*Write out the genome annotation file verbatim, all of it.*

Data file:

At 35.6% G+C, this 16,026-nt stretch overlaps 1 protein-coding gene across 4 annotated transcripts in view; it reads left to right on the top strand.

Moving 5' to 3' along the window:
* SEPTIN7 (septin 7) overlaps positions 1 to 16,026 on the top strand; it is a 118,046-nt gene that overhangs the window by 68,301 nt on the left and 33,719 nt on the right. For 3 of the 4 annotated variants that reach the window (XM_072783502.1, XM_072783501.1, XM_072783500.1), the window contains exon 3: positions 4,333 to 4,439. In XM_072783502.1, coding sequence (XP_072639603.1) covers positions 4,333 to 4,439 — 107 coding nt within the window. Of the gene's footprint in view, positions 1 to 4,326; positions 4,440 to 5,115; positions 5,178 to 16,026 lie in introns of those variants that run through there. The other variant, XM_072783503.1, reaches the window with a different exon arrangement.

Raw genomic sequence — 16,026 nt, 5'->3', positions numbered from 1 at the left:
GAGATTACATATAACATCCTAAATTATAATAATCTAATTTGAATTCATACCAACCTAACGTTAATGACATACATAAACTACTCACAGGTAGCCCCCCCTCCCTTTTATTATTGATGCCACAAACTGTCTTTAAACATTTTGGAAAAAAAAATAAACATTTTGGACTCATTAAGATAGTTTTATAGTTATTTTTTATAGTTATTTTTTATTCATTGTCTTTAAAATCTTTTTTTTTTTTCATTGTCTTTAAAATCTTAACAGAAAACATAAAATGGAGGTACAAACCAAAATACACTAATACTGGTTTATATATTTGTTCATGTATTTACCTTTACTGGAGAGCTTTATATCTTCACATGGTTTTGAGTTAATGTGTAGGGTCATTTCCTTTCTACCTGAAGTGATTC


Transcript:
At 35.6% G+C, this 16,026-nt stretch overlaps 1 protein-coding gene across 4 annotated transcripts in view; it reads left to right on the top strand.

Moving 5' to 3' along the window:
* SEPTIN7 (septin 7) overlaps positions 1 to 16,026 on the top strand; it is a 118,046-nt gene that overhangs the window by 68,301 nt on the left and 33,719 nt on the right. For 3 of the 4 annotated variants that reach the window (XM_072783502.1, XM_072783501.1, XM_072783500.1), the window contains exon 3: positions 4,333 to 4,439. In XM_072783502.1, coding sequence (XP_072639603.1) covers positions 4,333 to 4,439 — 107 coding nt within the window. Of the gene's footprint in view, positions 1 to 4,326; positions 4,440 to 5,115; positions 5,178 to 16,026 lie in introns of those variants that run through there. The other variant, XM_072783503.1, reaches the window with a different exon arrangement.

Raw genomic sequence — 16,026 nt, 5'->3', positions numbered from 1 at the left:
GAGATTACATATAACATCCTAAATTATAATAATCTAATTTGAATTCATACCAACCTAACGTTAATGACATACATAAACTACTCACAGGTAGCCCCCCCTCCCTTTTATTATTGATGCCACAAACTGTCTTTAAACATTTTGGAAAAAAAAATAAACATTTTGGACTCATTAAGATAGTTTTATAGTTATTTTTTATAGTTATTTTTTATTCATTGTCTTTAAAATCTTTTTTTTTTTTCATTGTCTTTAAAATCTTAACAGAAAACATAAAATGGAGGTACAAACCAAAATACACTAATACTGGTTTATATATTTGTTCATGTATTTACCTTTACTGGAGAGCTTTATATCTTCACATGGTTTTGAGTTAATGTGTAGGGTCATTTCCTTTCTACCTGAAGTGATTC